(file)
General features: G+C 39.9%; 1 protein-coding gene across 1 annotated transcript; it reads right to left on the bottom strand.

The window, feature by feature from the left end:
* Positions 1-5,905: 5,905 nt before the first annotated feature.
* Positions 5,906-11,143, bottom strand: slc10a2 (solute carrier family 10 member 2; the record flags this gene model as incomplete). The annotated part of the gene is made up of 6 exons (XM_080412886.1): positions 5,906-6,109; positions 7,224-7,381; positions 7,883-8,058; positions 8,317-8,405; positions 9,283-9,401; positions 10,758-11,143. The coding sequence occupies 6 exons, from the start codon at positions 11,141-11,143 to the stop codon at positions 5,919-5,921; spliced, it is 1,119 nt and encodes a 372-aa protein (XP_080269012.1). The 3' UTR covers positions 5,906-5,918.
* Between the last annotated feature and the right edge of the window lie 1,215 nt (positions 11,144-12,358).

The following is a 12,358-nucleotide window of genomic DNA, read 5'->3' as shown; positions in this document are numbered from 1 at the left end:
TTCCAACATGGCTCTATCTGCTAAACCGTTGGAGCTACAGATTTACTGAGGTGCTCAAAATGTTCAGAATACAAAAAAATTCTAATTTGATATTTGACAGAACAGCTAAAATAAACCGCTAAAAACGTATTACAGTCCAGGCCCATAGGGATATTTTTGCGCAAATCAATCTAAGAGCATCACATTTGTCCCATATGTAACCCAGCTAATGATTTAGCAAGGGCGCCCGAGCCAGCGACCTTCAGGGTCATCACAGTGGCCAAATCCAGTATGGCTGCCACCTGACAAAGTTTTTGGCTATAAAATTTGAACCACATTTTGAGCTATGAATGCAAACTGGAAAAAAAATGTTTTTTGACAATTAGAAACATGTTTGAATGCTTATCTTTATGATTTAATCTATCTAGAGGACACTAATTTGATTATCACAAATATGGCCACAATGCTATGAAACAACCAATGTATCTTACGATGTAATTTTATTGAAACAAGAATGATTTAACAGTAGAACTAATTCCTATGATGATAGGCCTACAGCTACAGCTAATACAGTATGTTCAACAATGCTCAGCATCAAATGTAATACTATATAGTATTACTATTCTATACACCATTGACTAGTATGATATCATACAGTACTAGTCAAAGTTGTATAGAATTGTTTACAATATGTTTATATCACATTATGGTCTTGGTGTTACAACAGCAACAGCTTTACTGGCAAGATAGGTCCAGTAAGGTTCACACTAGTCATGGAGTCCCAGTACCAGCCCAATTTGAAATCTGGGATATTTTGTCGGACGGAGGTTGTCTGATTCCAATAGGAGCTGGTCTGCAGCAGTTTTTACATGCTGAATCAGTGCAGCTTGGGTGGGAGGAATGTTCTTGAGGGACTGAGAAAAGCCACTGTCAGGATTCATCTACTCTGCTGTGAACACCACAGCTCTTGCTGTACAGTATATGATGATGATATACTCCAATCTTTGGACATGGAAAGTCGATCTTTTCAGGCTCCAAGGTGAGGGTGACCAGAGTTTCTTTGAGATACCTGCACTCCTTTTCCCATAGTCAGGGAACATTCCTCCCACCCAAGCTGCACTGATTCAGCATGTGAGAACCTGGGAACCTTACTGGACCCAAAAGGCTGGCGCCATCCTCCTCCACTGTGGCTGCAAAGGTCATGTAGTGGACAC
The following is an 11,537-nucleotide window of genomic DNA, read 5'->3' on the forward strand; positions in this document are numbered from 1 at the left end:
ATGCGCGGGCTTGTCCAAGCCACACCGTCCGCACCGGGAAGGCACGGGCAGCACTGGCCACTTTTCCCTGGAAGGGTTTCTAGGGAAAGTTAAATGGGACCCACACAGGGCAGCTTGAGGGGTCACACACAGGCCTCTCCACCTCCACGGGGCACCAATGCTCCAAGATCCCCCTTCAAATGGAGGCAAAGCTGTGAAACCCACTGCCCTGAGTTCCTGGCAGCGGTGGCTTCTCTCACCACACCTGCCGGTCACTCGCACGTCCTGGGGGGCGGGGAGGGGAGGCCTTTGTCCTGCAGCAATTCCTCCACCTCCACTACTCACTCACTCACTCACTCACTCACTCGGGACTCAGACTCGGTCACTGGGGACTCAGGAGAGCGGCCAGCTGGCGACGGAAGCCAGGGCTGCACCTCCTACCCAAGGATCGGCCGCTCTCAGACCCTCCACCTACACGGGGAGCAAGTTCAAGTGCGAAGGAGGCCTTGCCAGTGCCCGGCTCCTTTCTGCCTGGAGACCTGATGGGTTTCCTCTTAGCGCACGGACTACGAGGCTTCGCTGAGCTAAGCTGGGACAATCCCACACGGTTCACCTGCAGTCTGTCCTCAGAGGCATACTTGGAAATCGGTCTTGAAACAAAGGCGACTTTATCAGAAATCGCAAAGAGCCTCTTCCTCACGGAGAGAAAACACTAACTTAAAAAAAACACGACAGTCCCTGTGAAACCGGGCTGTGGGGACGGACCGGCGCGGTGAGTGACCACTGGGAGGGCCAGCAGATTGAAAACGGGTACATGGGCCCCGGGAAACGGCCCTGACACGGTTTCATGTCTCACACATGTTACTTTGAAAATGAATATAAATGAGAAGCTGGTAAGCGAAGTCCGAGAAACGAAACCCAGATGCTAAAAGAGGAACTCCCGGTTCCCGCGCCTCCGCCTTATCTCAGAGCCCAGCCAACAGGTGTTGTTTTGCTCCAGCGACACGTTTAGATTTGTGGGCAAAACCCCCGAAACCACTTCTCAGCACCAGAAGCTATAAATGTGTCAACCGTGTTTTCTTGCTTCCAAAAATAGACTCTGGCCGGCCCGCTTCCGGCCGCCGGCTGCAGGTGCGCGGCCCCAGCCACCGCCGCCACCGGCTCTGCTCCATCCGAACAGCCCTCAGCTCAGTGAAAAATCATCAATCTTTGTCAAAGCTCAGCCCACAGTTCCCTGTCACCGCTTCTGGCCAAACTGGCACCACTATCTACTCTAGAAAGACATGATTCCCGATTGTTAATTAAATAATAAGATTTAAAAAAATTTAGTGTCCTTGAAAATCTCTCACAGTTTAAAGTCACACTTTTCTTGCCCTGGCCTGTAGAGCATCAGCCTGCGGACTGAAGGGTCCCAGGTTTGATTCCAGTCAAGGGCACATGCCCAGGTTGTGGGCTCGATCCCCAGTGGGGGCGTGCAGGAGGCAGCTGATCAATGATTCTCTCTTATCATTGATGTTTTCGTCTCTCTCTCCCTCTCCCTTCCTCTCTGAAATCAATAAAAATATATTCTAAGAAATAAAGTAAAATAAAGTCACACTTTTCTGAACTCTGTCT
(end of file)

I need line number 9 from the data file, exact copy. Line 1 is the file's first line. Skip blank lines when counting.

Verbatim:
ATGCGCGGGCTTGTCCAAGCCACACCGTCCGCACCGGGAAGGCACGGGCAGCACTGGCCACTTTTCCCTGGAAGGGTTTCTAGGGAAAGTTAAATGGGACCCACACAGGGCAGCTTGAGGGGTCACACACAGGCCTCTCCACCTCCACGGGGCACCAATGCTCCAAGATCCCCCTTCAAATGGAGGCAAAGCTGTGAAACCCACTGCCCTGAGTTCCTGGCAGCGGTGGCTTCTCTCACCACACCTGCCGGTCACTCGCACGTCCTGGGGGGCGGGGAGGGGAGGCCTTTGTCCTGCAGCAATTCCTCCACCTCCACTACTCACTCACTCACTCACTCACTCACTCGGGACTCAGACTCGGTCACTGGGGACTCAGGAGAGCGGCCAGCTGGCGACGGAAGCCAGGGCTGCACCTCCTACCCAAGGATCGGCCGCTCTCAGACCCTCCACCTACACGGGGAGCAAGTTCAAGTGCGAAGGAGGCCTTGCCAGTGCCCGGCTCCTTTCTGCCTGGAGACCTGATGGGTTTCCTCTTAGCGCACGGACTACGAGGCTTCGCTGAGCTAAGCTGGGACAATCCCACACGGTTCACCTGCAGTCTGTCCTCAGAGGCATACTTGGAAATCGGTCTTGAAACAAAGGCGACTTTATCAGAAATCGCAAAGAGCCTCTTCCTCACGGAGAGAAAACACTAACTTAAAAAAAACACGACAGTCCCTGTGAAACCGGGCTGTGGGGACGGACCGGCGCGGTGAGTGACCACTGGGAGGGCCAGCAGATTGAAAACGGGTACATGGGCCCCGGGAAACGGCCCTGACACGGTTTCATGTCTCACACATGTTACTTTGAAAATGAATATAAATGAGAAGCTGGTAAGCGAAGTCCGAGAAACGAAACCCAGATGCTAAAAGAGGAACTCCCGGTTCCCGCGCCTCCGCCTTATCTCAGAGCCCAGCCAACAGGTGTTGTTTTGCTCCAGCGACACGTTTAGATTTGTGGGCAAAACCCCCGAAACCACTTCTCAGCACCAGAAGCTATAAATGTGTCAACCGTGTTTTCTTGCTTCCAAAAATAGACTCTGGCCGGCCCGCTTCCGGCCGCCGGCTGCAGGTGCGCGGCCCCAGCCACCGCCGCCACCGGCTCTGCTCCATCCGAACAGCCCTCAGCTCAGTGAAAAATCATCAATCTTTGTCAAAGCTCAGCCCACAGTTCCCTGTCACCGCTTCTGGCCAAACTGGCACCACTATCTACTCTAGAAAGACATGATTCCCGATTGTTAATTAAATAATAAGATTTAAAAAAATTTAGTGTCCTTGAAAATCTCTCACAGTTTAAAGTCACACTTTTCTTGCCCTGGCCTGTAGAGCATCAGCCTGCGGACTGAAGGGTCCCAGGTTTGATTCCAGTCAAGGGCACATGCCCAGGTTGTGGGCTCGATCCCCAGTGGGGGCGTGCAGGAGGCAGCTGATCAATGATTCTCTCTTATCATTGATGTTTTCGTCTCTCTCTCCCTCTCCCTTCCTCTCTGAAATCAATAAAAATATATTCTAAGAAATAAAGTAAAATAAAGTCACACTTTTCTGAACTCTGTCT